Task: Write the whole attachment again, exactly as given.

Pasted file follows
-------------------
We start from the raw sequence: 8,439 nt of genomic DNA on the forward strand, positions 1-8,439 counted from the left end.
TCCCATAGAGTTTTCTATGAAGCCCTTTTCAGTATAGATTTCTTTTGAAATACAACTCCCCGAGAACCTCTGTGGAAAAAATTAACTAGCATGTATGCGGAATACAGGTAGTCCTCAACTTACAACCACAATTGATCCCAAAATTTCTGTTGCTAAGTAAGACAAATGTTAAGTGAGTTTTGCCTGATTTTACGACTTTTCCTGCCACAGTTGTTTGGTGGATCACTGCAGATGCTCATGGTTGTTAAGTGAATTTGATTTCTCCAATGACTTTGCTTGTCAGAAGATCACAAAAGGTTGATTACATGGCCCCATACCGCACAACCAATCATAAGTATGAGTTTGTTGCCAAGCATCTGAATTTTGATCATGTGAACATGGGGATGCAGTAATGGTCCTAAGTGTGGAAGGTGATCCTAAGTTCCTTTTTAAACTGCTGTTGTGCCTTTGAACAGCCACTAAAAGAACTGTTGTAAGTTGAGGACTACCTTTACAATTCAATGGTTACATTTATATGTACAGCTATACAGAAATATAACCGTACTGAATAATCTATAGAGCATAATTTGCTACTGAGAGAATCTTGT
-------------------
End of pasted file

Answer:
We start from the raw sequence: 8,439 nt of genomic DNA on the forward strand, positions 1-8,439 counted from the left end.
TCCCATAGAGTTTTCTATGAAGCCCTTTTCAGTATAGATTTCTTTTGAAATACAACTCCCCGAGAACCTCTGTGGAAAAAATTAACTAGCATGTATGCGGAATACAGGTAGTCCTCAACTTACAACCACAATTGATCCCAAAATTTCTGTTGCTAAGTAAGACAAATGTTAAGTGAGTTTTGCCTGATTTTACGACTTTTCCTGCCACAGTTGTTTGGTGGATCACTGCAGATGCTCATGGTTGTTAAGTGAATTTGATTTCTCCAATGACTTTGCTTGTCAGAAGATCACAAAAGGTTGATTACATGGCCCCATACCGCACAACCAATCATAAGTATGAGTTTGTTGCCAAGCATCTGAATTTTGATCATGTGAACATGGGGATGCAGTAATGGTCCTAAGTGTGGAAGGTGATCCTAAGTTCCTTTTTAAACTGCTGTTGTGCCTTTGAACAGCCACTAAAAGAACTGTTGTAAGTTGAGGACTACCTTTACAATTCAATGGTTACATTTATATGTACAGCTATACAGAAATATAACCGTACTGAATAATCTATAGAGCATAATTTGCTACTGAGAGAATCTTGT